Donald wanted users to get as much interaction and feedback as possible, rather than simply pressing a button and receiving a random drink. So with this machine, the interaction comes in four ways: instructions provided on the screen, using a key card to bypass security, placing and removing a cup on the tray, and entering an order number on the keypad.

In addition to that, feedback is provided by way of lighting changes, music, video dialogue, pump motors whirring, and even the clicks of relays at each stage of the cocktail making process.

Ordering on the keypad

close up of the black keypad

The keypad allows people to punch in a number to trigger their order, like on a vending machine. The drink order is sent to the Hello Drinkbot software running on the Raspberry Pi 3B that controls the pumps.

Getting your cup filled

Inside the cup dispenser sensor showing the switch and LEDs
The switch under the lid and ring of LEDs on the base

In order for the machine to be able to tell when a vessel is placed under the dispenser spout, and when it’s removed, Donald built in a switch under a 3D-printed tray. Provided the vessel has at least one ice cube in it, even the lightest plastic up is heavy enough to trigger the switch.

The RFID card reader

Cocktail machine customers are asked to scan a special ID card to start. To make this work, Donald adapted a sample script that blinks the card reader’s internal LED when any RFID card is detected.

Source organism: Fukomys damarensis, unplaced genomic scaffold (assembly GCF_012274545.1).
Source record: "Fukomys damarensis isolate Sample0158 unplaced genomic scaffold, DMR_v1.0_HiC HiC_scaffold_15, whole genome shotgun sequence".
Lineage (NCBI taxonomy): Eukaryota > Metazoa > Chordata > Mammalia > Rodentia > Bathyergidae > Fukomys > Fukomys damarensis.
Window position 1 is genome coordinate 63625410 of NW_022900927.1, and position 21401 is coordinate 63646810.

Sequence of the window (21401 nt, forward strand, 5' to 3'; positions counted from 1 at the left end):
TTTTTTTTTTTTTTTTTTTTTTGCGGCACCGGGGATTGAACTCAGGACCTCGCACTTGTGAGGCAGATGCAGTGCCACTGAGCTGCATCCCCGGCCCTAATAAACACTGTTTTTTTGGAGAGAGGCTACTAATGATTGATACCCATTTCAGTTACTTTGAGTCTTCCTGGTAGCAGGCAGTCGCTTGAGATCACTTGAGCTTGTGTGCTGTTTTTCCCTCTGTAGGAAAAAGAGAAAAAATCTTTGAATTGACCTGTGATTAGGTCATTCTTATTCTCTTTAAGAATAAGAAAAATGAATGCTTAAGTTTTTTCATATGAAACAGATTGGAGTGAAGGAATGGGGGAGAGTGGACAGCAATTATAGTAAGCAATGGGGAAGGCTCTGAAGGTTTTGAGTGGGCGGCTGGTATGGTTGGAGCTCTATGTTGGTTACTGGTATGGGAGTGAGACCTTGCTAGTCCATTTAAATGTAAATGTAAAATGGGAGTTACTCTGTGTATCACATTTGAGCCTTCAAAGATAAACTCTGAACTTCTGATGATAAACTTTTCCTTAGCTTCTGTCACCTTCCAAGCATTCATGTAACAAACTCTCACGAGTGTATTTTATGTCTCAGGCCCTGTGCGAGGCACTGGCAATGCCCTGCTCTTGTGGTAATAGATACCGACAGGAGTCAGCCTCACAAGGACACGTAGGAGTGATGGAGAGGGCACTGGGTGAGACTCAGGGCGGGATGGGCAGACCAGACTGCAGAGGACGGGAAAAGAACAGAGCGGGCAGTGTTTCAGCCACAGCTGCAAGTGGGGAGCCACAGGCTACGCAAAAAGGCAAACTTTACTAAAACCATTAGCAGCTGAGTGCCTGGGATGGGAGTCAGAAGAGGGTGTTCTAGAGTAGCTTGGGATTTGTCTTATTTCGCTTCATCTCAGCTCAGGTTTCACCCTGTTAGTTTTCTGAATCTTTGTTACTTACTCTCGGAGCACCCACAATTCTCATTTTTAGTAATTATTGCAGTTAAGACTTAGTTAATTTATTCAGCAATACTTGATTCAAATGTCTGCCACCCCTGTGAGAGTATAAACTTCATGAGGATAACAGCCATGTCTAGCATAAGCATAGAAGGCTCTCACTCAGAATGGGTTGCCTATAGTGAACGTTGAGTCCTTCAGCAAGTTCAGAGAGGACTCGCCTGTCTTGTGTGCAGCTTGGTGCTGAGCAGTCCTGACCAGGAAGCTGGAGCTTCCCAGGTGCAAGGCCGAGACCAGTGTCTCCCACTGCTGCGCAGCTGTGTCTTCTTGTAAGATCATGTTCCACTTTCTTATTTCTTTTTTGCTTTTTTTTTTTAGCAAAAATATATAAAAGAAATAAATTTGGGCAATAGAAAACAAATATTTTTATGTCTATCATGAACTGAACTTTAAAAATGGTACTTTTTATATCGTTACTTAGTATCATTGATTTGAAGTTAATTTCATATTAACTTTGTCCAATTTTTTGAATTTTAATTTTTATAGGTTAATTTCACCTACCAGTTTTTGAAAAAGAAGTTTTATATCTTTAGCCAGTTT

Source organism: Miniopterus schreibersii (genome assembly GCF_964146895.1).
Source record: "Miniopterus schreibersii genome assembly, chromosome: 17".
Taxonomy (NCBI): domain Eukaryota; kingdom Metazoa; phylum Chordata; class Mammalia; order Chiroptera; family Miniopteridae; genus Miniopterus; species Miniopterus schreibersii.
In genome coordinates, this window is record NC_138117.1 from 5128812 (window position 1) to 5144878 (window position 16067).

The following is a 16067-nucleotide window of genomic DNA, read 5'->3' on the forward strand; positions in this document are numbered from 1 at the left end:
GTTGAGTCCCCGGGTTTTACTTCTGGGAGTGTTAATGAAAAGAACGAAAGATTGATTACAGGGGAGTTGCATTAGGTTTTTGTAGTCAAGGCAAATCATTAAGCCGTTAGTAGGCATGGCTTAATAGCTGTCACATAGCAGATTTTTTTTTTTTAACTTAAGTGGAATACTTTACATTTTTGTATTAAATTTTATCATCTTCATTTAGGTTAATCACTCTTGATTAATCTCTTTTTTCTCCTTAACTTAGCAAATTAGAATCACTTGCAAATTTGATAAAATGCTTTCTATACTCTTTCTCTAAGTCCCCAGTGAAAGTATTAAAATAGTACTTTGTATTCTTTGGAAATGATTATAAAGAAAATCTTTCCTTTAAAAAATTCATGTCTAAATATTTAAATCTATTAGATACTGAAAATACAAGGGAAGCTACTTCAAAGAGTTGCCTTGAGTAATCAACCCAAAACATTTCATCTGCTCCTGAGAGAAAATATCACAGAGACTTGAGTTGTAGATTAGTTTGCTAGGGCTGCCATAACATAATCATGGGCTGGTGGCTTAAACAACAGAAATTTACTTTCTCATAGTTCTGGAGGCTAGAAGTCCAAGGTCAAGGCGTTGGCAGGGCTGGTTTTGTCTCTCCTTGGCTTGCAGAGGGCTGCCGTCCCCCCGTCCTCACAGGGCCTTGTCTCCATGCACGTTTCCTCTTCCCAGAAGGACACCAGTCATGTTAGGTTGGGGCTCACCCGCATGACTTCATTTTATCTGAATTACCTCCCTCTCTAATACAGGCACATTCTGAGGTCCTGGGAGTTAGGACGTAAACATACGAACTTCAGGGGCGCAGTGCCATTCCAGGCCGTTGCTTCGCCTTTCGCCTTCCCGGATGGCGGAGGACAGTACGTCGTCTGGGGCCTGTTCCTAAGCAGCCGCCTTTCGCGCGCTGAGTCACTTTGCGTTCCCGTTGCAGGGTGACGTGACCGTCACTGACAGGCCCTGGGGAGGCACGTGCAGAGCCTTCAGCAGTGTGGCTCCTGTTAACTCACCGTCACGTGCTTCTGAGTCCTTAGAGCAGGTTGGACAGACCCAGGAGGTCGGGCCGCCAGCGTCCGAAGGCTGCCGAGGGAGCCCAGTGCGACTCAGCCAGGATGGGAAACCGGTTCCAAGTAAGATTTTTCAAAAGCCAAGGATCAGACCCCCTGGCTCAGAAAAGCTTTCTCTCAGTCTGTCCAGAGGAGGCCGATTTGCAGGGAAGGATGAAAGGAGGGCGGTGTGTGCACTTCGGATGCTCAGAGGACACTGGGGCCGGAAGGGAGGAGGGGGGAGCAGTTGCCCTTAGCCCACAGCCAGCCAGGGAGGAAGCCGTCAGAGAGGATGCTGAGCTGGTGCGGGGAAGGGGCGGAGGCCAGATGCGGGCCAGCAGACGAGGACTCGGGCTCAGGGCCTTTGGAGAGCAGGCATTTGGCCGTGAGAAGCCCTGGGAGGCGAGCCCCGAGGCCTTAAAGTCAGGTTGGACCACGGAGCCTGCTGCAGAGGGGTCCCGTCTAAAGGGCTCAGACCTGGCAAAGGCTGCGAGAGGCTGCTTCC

Interactive video screen

close up of the interactive screen on the machine showing Japanese style script

This bit is made possible by MP4Museum, a “bare-bones” kiosk video player software that the second Raspberry Pi inside the machine runs on boot. By connecting a switch to the Raspberry Pi’s GPIO, Donald enabled customers to advance through the videos one by one. And yes, that’s an official Raspberry Pi Touch Display.

Behind the scenes of the interactive screen with the Raspberry Pi wired up
Behind the scenes of the screen with the Raspberry Pi A+ running the show

The Hello Drinkbot ‘bartender’

screen grab of the hello drinkbot web interface

Donald used the Python-based Hello Drinkbot software as the brains of the machine. With it, you can configure which liquors or juices are connected to which pumps, and send instructions on exactly how much to pour of each ingredient. Everything is configured via a web interface.

Via a bank of relays, microcontrollers connect all the signals from the Touch Display, keypad, RFID card reader, and switch under the spout.

Here’s the Fritzing diagram for this beast

Supplies

Donald shared an exhaustive kit list on his original post, but basically, what you’re looking at is…

Pencil sketches of the machine from different angles
Donald’s friend Jim Burke‘s beautiful concept sketches

And finally, check out the Raspberry Pi–based Hello Drinkbot project by Rich Gibson, which inspired Donald’s build.